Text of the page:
I wasn’t content to just be able to run RGB pixels, I also wanted to be able to programmatically turn the system on and off. I could use some off-the-shelf home automation gear, but it seemed overly-complicated to try to drive it from FalconPlayer (FPP). Of course I could also use old-school programmable timers, but that wasn’t a very elegant solution.

What I really wanted was the ability to have my light show turn itself on and off. So- turn the system on just before playing my playlist, and then turn if off after the playlist (or scheduler) is done.

So, I want a 120v relay controlled by the same type of hardware as the rest of my show, so- the D1 Mini!

The D1 Mini is an ESP8266-based “Node MCU”. It’s a microcontroller with built-in WiFi- perfect for building WiFi lighting controllers. You can buy them on Amazon or from Chinese retailers- just look for “WEMOS D1 Mini” (WEMOS was the original manufacturer, but they are cloned by a number of companies.) Be sure it is the complete board (with MicroUSB port and Reset button). You can generally pick them up for a few dollars each or less, usually in 5-10 packs (and you want a bunch of them!)

You will also need a “D1 Mini Relay Shield”, which again you can find through a variety of online retailers.

D1 Mini Relay Shield

These are pretty-much ALL 120vAC 10A, but double-check the specs. They are designed to be soldered on top of the D1 Mini using the supplied stand-offs.

Here’s one trick, especially if soldering isn’t your forté. The relay only uses THREE pins- “+5v”, “G”, “D1”. I usually just solder those three and “TX” on one side, and “RST” and “3V3” on the other. That gives enough support for the relay, without wasting time on pins that aren’t even used.

In my pic- I only showed one set of standoffs. There is another set of “socket” standoffs that you actually solder to the D1 Mini. This allows you to separate the two if you need to replace one or the other.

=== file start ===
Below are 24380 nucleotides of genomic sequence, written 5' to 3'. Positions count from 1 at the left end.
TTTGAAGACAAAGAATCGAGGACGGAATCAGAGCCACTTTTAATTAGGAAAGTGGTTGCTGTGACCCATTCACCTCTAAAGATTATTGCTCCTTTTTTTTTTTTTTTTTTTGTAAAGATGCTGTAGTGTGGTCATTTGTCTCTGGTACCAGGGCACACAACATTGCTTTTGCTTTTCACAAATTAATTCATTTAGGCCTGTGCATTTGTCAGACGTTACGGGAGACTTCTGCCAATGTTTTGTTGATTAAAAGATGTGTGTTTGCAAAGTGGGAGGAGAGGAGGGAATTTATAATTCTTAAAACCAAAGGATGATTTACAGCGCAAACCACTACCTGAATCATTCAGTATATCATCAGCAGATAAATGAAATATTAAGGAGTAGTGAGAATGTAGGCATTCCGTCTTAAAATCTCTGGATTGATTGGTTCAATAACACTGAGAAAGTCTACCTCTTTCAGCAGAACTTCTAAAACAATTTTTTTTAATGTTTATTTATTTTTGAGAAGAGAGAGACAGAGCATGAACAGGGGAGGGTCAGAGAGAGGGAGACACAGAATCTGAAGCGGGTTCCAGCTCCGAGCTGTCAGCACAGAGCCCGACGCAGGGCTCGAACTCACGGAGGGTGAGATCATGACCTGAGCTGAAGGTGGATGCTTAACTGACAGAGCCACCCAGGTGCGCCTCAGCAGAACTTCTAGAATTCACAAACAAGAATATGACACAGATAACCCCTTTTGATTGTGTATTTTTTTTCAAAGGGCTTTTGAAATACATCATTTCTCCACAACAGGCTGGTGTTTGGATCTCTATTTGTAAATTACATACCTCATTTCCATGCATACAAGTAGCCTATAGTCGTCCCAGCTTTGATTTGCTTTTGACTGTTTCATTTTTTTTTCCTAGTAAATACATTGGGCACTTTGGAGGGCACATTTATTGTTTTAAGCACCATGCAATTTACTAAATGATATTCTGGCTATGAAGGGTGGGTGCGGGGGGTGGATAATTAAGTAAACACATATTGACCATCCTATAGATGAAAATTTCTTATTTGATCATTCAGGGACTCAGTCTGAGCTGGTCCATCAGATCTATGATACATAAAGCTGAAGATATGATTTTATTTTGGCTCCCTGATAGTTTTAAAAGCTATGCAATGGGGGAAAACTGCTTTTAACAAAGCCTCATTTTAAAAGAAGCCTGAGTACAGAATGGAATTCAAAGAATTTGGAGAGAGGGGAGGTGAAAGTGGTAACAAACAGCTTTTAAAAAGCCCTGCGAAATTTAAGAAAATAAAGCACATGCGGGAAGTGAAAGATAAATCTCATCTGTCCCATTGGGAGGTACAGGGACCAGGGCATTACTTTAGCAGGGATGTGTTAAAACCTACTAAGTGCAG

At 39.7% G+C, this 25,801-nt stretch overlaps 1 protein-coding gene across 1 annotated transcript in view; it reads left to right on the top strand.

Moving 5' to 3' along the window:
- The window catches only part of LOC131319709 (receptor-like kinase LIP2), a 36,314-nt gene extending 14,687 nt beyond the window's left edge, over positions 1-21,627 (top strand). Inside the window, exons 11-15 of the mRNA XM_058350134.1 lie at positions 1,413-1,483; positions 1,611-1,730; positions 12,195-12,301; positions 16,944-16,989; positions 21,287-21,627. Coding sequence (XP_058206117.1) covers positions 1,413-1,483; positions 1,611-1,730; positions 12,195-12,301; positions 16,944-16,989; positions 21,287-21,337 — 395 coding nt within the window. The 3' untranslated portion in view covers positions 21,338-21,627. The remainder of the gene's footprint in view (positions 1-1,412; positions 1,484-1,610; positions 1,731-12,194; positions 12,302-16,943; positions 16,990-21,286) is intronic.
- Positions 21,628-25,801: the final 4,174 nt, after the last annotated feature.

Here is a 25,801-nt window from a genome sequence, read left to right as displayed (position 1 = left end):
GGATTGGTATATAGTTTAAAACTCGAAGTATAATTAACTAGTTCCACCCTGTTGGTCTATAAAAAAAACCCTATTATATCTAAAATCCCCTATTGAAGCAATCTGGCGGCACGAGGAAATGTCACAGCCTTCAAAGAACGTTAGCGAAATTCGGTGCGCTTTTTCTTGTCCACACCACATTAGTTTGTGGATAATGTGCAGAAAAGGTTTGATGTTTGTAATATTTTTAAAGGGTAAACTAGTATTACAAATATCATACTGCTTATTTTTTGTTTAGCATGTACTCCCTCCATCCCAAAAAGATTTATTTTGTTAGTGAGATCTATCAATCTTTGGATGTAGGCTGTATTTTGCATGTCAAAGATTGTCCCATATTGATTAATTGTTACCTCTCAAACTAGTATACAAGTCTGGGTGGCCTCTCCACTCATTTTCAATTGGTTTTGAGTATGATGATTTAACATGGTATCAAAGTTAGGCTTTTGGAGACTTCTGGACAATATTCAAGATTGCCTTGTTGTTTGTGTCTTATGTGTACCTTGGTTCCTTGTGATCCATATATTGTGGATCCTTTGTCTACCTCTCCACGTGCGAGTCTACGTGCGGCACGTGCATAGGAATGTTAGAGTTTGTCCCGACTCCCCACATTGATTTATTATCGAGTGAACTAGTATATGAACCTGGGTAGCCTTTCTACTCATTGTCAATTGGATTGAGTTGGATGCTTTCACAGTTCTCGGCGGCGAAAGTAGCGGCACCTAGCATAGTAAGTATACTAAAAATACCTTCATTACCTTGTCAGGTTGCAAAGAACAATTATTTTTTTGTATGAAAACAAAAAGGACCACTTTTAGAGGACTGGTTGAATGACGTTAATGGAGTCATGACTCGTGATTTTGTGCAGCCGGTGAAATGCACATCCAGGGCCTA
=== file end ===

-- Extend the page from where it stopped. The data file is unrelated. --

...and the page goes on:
Once you are done soldering, you will end up with something like this…

Before I go any further- I need to cover programming the D1 Mini. It isn’t too difficult, but I’m also not going to get into a whole tutorial on using the Arduino IDE. There are a LOT of resources online. I just want to cover the specifics for this application.

First, you can download the Arduino IDE and get lots of information about Arduino, and Arduino-like, microcontrollers here:
https://www.arduino.cc/en/Main/Software

The Arduino IDE runs on Windows, Mac, and Linux. I use a Mac, so some pictures are Mac-specific, but are similar to Windows. Just download and install/run it. For Mac users on Catalina or later- you will have to deal with the usual security bypasses.

After you launch it, you need to add the ESP8266 board configurations to it. This is pretty easy- just open up Arduino -> Preferences and look for:
“Additional Boards Manager URLs:”
Add the following URL to the field:
https://arduino.esp8266.com/stable/package_esp8266com_index.json

That’s it- now you can go to Tools -> Board -> Boards Manager, and install the “ESP8266” boards. When done, you can select:
“LOLIN (WEMOS) D1 R2 & Mini” or similar if you know the exact board you have.

Here are my D1 Mini board settings, as of this post:

You will likely need to change Upload Speed and Flash Size.

You will also need to install a special “Library” called “E131.h”. You can download it here:
https://github.com/forkineye/E131

Just look for the green [Code] button, click on it, and select Download ZIP

Now, in Arduino- select:
Sketch -> Include Library -> Add .ZIP Library
Browse to your downloads folder and select the file you just downloaded.

If you made it this far- congratulations! You just made it through the “hard” part! The good thing is- these settings also apply to installing ESPixelStick (Pixel Controller) on the D1 Mini.

Now- create a new “Sketch” (Program) and call it something like “D1_Relay_Controller”. Copy and paste the following into it:

UPDATE: 9/18/2020